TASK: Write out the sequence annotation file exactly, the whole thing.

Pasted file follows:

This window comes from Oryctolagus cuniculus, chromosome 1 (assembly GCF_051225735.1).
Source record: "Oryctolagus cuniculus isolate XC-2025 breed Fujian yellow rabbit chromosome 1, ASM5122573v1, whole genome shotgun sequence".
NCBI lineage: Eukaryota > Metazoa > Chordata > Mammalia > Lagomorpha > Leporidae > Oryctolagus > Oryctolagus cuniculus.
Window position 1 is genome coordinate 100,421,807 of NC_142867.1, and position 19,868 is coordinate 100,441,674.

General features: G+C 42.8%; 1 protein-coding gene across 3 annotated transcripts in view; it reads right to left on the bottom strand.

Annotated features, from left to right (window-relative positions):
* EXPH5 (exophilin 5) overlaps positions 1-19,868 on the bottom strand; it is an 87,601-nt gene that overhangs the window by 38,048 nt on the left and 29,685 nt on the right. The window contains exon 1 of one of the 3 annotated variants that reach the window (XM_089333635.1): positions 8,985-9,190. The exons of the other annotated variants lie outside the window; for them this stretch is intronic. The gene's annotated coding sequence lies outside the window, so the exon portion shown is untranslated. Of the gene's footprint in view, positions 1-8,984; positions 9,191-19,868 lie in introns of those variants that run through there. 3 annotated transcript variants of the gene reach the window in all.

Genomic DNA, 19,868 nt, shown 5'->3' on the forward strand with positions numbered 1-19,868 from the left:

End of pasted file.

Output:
This window comes from Oryctolagus cuniculus, chromosome 1 (assembly GCF_051225735.1).
Source record: "Oryctolagus cuniculus isolate XC-2025 breed Fujian yellow rabbit chromosome 1, ASM5122573v1, whole genome shotgun sequence".
NCBI lineage: Eukaryota > Metazoa > Chordata > Mammalia > Lagomorpha > Leporidae > Oryctolagus > Oryctolagus cuniculus.
Window position 1 is genome coordinate 100,421,807 of NC_142867.1, and position 19,868 is coordinate 100,441,674.

General features: G+C 42.8%; 1 protein-coding gene across 3 annotated transcripts in view; it reads right to left on the bottom strand.

Annotated features, from left to right (window-relative positions):
* EXPH5 (exophilin 5) overlaps positions 1-19,868 on the bottom strand; it is an 87,601-nt gene that overhangs the window by 38,048 nt on the left and 29,685 nt on the right. The window contains exon 1 of one of the 3 annotated variants that reach the window (XM_089333635.1): positions 8,985-9,190. The exons of the other annotated variants lie outside the window; for them this stretch is intronic. The gene's annotated coding sequence lies outside the window, so the exon portion shown is untranslated. Of the gene's footprint in view, positions 1-8,984; positions 9,191-19,868 lie in introns of those variants that run through there. 3 annotated transcript variants of the gene reach the window in all.

Genomic DNA, 19,868 nt, shown 5'->3' on the forward strand with positions numbered 1-19,868 from the left: